DHMS Centralizing Health Data to Improve Defense Medicine

DHMS Centralizing Health Data to Improve Defense Medicine

With a central data hub, the Military Health System can gain visibility and usability with health data.

The Defense Health Management Systems is centralizing data from disparate sources with a cloud solution, preparing its data assets for greater usability to improve health care delivery across the Military Health System.

Over the first half of 2020, the agency was in the process of migrating electronic health record data and Defense Department health data to an AWS solution, DHMS Enterprise Intelligence and Data Solutions Program Manager Chris Nichols said during the Artificial Intelligence: New Horizons in Medicine event Thursday.

That migration involved absorbing not just EHR data, but also socially determined, biomedical, genomic, proteomic and imaging data, among others, making the new solution a “hub with spokes model” in MHS' GovCloud environment, Nichols said. The aim is to make the platform the central compute and store hub for MHS’ data sources. 

Since migrating to GovCloud in June, Nichols said that the program is now looking to integrate and prepare the data to make insights and take action for the health care space.

“Our big focus right now is smoothing everything out and then starting to integrate how we will leverage it and putting all the right processes in place, so we know where the data is,” Nichols said. “We’re also onboarding all of the historical data into the net, so then we have one space that we’re tying in the future state data with all the longitudinal data.”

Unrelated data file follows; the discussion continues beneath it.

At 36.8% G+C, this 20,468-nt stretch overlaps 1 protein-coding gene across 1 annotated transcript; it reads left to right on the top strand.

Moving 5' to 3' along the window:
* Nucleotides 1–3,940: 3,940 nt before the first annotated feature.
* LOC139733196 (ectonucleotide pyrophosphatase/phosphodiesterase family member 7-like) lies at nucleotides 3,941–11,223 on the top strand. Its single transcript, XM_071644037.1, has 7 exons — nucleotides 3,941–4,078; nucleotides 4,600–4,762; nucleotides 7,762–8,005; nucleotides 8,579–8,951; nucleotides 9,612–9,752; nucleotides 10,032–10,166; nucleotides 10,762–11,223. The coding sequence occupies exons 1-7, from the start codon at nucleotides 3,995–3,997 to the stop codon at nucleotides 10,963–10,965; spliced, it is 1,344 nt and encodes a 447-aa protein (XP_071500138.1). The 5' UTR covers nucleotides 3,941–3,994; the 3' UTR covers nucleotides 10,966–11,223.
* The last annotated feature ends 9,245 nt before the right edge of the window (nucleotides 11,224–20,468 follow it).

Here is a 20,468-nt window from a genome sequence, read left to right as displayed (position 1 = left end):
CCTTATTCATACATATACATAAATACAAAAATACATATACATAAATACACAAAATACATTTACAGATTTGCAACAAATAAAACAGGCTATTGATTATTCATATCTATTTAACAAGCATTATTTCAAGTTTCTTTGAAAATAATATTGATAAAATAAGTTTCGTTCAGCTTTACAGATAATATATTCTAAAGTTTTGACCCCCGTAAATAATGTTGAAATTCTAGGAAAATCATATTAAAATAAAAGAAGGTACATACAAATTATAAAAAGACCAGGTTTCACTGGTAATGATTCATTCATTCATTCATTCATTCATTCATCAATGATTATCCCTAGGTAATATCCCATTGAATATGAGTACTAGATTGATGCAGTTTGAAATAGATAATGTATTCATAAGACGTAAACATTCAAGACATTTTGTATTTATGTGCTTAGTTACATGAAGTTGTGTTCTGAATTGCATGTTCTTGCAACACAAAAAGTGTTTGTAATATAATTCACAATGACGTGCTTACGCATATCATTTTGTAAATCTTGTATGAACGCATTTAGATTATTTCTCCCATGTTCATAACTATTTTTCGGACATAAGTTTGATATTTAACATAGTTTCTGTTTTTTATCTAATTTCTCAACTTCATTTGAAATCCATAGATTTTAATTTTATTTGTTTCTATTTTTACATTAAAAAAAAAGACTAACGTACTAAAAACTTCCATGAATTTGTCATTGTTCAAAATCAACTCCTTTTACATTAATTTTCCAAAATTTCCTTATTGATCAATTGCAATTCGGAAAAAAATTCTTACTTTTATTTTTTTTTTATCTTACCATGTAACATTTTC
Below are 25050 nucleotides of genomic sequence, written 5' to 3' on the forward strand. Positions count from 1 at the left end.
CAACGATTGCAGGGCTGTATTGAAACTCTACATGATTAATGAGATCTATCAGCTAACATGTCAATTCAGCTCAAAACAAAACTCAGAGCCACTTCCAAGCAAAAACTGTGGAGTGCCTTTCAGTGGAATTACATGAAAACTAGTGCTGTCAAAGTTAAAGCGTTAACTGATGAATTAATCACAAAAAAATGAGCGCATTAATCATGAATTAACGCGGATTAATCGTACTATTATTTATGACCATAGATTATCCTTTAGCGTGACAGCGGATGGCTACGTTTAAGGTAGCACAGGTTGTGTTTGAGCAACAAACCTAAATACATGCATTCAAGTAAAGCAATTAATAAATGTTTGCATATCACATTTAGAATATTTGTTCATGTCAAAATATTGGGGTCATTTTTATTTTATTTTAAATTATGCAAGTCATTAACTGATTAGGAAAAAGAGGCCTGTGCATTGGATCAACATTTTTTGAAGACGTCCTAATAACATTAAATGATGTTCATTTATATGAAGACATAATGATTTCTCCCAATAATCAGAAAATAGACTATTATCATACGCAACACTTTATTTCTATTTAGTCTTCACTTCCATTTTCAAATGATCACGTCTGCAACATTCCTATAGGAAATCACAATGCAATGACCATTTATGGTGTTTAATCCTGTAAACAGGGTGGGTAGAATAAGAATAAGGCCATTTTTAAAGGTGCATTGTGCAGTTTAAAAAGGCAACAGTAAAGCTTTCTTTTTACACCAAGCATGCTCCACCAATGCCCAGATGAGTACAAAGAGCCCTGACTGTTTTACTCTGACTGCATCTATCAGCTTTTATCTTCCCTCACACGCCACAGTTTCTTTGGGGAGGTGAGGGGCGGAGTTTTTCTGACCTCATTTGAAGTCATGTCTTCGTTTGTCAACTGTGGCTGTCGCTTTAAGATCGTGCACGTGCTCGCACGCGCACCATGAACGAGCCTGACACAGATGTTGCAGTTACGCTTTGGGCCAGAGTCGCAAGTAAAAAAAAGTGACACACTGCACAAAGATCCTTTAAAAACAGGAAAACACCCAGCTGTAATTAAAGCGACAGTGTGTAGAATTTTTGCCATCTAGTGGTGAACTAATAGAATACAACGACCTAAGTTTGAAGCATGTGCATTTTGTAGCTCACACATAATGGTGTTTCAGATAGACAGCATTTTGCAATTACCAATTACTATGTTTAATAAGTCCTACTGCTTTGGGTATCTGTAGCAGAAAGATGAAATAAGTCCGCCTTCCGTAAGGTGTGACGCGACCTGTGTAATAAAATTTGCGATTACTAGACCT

This new model will be game-changing for AI and machine-learning models that can be leveraged in the military clinical setting and for Nichols’ customers like Defense Health Agency Walter Reed Clinical and Informatics Research Chief Jesus Caban. With health data coming from a variety of ancillary applications, databases and EHRs, validating and joining data in a way that cleans it for machine-learning models delays their development, Caban explained.

“The biggest challenge is the elevation of the data that we use,” Caban said. “Health care data is not clean. It has a lot of bias in the data as well. It comes, it gets out replicated across different systems … so when that data is combined, validating that all data is combined or joined correctly, making sure that the data you feed in the models and the machinery models is correct, is valid … that has been the biggest challenge.”

Caban praised Nichols’ work, adding that the cloud-based infrastructure DHMS is implementing for the data hub will act as a data catalogue that will bring more visibility into the data across the defense health enterprise.

The importance of data provenance and cleanliness is working toward the improved enterprise data management that the MHS needs to deliver better health outcomes, Nichols added. He highlighted that defense health could further improve in data governance by establishing data leadership positions, such as the roles of chief data officer, data quality manager and master data manager and metadata manager.

Working the backend of data collection and computing can make health data useful, trustworthy and ready for the clinical setting, Nichols said.

As the DOD and Department of Veterans Affairs continue to work toward a common electronic health record, the available health data can further centralize, and organization’s like Nichols’ can expand the horizontal reach of its data collection, Nichols added. This will enable more analysis and better serve individuals who serve in the military throughout their retirement as veterans.

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